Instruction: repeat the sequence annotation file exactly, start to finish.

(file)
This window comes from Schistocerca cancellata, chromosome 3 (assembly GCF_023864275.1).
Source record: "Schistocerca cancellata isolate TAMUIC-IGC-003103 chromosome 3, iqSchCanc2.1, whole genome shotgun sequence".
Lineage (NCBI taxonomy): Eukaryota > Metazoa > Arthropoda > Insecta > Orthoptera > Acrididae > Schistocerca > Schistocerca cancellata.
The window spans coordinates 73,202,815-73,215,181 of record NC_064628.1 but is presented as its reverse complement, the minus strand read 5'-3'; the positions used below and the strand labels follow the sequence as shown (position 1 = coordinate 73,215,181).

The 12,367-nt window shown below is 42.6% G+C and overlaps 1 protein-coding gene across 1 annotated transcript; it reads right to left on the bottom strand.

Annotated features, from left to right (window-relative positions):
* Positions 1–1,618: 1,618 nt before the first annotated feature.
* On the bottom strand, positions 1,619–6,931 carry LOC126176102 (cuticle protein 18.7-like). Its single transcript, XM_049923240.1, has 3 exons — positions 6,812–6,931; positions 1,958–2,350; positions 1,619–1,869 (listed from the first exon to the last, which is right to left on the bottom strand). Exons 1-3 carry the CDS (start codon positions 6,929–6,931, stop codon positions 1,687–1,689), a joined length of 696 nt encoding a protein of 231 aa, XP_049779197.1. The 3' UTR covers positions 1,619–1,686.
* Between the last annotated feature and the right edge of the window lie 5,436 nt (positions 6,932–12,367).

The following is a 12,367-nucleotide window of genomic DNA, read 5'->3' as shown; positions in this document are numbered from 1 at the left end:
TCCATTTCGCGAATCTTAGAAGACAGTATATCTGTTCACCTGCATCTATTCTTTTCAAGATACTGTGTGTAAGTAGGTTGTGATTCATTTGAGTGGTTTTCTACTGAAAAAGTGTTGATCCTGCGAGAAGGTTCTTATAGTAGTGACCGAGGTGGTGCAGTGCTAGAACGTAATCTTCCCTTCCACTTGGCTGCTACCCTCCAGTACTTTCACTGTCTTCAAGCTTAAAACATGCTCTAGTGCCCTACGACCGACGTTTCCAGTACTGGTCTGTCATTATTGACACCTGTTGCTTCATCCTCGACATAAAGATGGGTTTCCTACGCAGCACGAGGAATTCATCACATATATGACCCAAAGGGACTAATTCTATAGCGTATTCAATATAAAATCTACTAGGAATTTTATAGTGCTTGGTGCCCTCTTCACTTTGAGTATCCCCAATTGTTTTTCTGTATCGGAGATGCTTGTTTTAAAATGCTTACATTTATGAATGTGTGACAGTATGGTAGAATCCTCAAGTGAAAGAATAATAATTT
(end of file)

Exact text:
This window comes from Schistocerca cancellata, chromosome 3 (assembly GCF_023864275.1).
Source record: "Schistocerca cancellata isolate TAMUIC-IGC-003103 chromosome 3, iqSchCanc2.1, whole genome shotgun sequence".
Lineage (NCBI taxonomy): Eukaryota > Metazoa > Arthropoda > Insecta > Orthoptera > Acrididae > Schistocerca > Schistocerca cancellata.
The window spans coordinates 73,202,815-73,215,181 of record NC_064628.1 but is presented as its reverse complement, the minus strand read 5'-3'; the positions used below and the strand labels follow the sequence as shown (position 1 = coordinate 73,215,181).

The 12,367-nt window shown below is 42.6% G+C and overlaps 1 protein-coding gene across 1 annotated transcript; it reads right to left on the bottom strand.

Annotated features, from left to right (window-relative positions):
* Positions 1–1,618: 1,618 nt before the first annotated feature.
* On the bottom strand, positions 1,619–6,931 carry LOC126176102 (cuticle protein 18.7-like). Its single transcript, XM_049923240.1, has 3 exons — positions 6,812–6,931; positions 1,958–2,350; positions 1,619–1,869 (listed from the first exon to the last, which is right to left on the bottom strand). Exons 1-3 carry the CDS (start codon positions 6,929–6,931, stop codon positions 1,687–1,689), a joined length of 696 nt encoding a protein of 231 aa, XP_049779197.1. The 3' UTR covers positions 1,619–1,686.
* Between the last annotated feature and the right edge of the window lie 5,436 nt (positions 6,932–12,367).

The following is a 12,367-nucleotide window of genomic DNA, read 5'->3' as shown; positions in this document are numbered from 1 at the left end:
TCCATTTCGCGAATCTTAGAAGACAGTATATCTGTTCACCTGCATCTATTCTTTTCAAGATACTGTGTGTAAGTAGGTTGTGATTCATTTGAGTGGTTTTCTACTGAAAAAGTGTTGATCCTGCGAGAAGGTTCTTATAGTAGTGACCGAGGTGGTGCAGTGCTAGAACGTAATCTTCCCTTCCACTTGGCTGCTACCCTCCAGTACTTTCACTGTCTTCAAGCTTAAAACATGCTCTAGTGCCCTACGACCGACGTTTCCAGTACTGGTCTGTCATTATTGACACCTGTTGCTTCATCCTCGACATAAAGATGGGTTTCCTACGCAGCACGAGGAATTCATCACATATATGACCCAAAGGGACTAATTCTATAGCGTATTCAATATAAAATCTACTAGGAATTTTATAGTGCTTGGTGCCCTCTTCACTTTGAGTATCCCCAATTGTTTTTCTGTATCGGAGATGCTTGTTTTAAAATGCTTACATTTATGAATGTGTGACAGTATGGTAGAATCCTCAAGTGAAAGAATAATAATTT